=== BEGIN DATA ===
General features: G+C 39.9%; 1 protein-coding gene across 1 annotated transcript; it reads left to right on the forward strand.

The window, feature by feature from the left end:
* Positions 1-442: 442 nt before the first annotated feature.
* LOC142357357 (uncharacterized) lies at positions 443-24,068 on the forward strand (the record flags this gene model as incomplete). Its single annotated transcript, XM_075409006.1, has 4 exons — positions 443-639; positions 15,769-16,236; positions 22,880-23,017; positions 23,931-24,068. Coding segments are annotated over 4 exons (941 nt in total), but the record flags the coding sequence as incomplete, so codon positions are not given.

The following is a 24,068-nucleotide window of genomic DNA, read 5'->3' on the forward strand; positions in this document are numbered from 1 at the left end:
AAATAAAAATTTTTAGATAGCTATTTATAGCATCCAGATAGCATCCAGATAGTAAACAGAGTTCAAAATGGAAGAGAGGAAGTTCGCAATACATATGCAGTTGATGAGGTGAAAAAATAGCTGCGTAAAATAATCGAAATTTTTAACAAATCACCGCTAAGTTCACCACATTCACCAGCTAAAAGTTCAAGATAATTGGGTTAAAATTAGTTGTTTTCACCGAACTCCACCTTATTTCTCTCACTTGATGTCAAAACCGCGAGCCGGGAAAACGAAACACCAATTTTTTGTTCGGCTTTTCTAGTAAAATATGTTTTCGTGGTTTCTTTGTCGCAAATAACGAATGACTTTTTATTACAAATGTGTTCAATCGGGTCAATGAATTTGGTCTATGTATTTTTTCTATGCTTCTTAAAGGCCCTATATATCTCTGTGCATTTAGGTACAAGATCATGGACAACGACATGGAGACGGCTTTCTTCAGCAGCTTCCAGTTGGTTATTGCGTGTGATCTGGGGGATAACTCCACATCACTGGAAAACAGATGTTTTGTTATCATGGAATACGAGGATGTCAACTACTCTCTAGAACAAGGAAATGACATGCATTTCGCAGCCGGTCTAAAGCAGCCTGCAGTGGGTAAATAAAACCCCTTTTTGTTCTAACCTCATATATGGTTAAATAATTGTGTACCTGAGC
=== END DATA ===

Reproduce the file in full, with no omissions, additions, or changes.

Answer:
General features: G+C 39.9%; 1 protein-coding gene across 1 annotated transcript; it reads left to right on the forward strand.

The window, feature by feature from the left end:
* Positions 1-442: 442 nt before the first annotated feature.
* LOC142357357 (uncharacterized) lies at positions 443-24,068 on the forward strand (the record flags this gene model as incomplete). Its single annotated transcript, XM_075409006.1, has 4 exons — positions 443-639; positions 15,769-16,236; positions 22,880-23,017; positions 23,931-24,068. Coding segments are annotated over 4 exons (941 nt in total), but the record flags the coding sequence as incomplete, so codon positions are not given.

The following is a 24,068-nucleotide window of genomic DNA, read 5'->3' on the forward strand; positions in this document are numbered from 1 at the left end:
AAATAAAAATTTTTAGATAGCTATTTATAGCATCCAGATAGCATCCAGATAGTAAACAGAGTTCAAAATGGAAGAGAGGAAGTTCGCAATACATATGCAGTTGATGAGGTGAAAAAATAGCTGCGTAAAATAATCGAAATTTTTAACAAATCACCGCTAAGTTCACCACATTCACCAGCTAAAAGTTCAAGATAATTGGGTTAAAATTAGTTGTTTTCACCGAACTCCACCTTATTTCTCTCACTTGATGTCAAAACCGCGAGCCGGGAAAACGAAACACCAATTTTTTGTTCGGCTTTTCTAGTAAAATATGTTTTCGTGGTTTCTTTGTCGCAAATAACGAATGACTTTTTATTACAAATGTGTTCAATCGGGTCAATGAATTTGGTCTATGTATTTTTTCTATGCTTCTTAAAGGCCCTATATATCTCTGTGCATTTAGGTACAAGATCATGGACAACGACATGGAGACGGCTTTCTTCAGCAGCTTCCAGTTGGTTATTGCGTGTGATCTGGGGGATAACTCCACATCACTGGAAAACAGATGTTTTGTTATCATGGAATACGAGGATGTCAACTACTCTCTAGAACAAGGAAATGACATGCATTTCGCAGCCGGTCTAAAGCAGCCTGCAGTGGGTAAATAAAACCCCTTTTTGTTCTAACCTCATATATGGTTAAATAATTGTGTACCTGAGC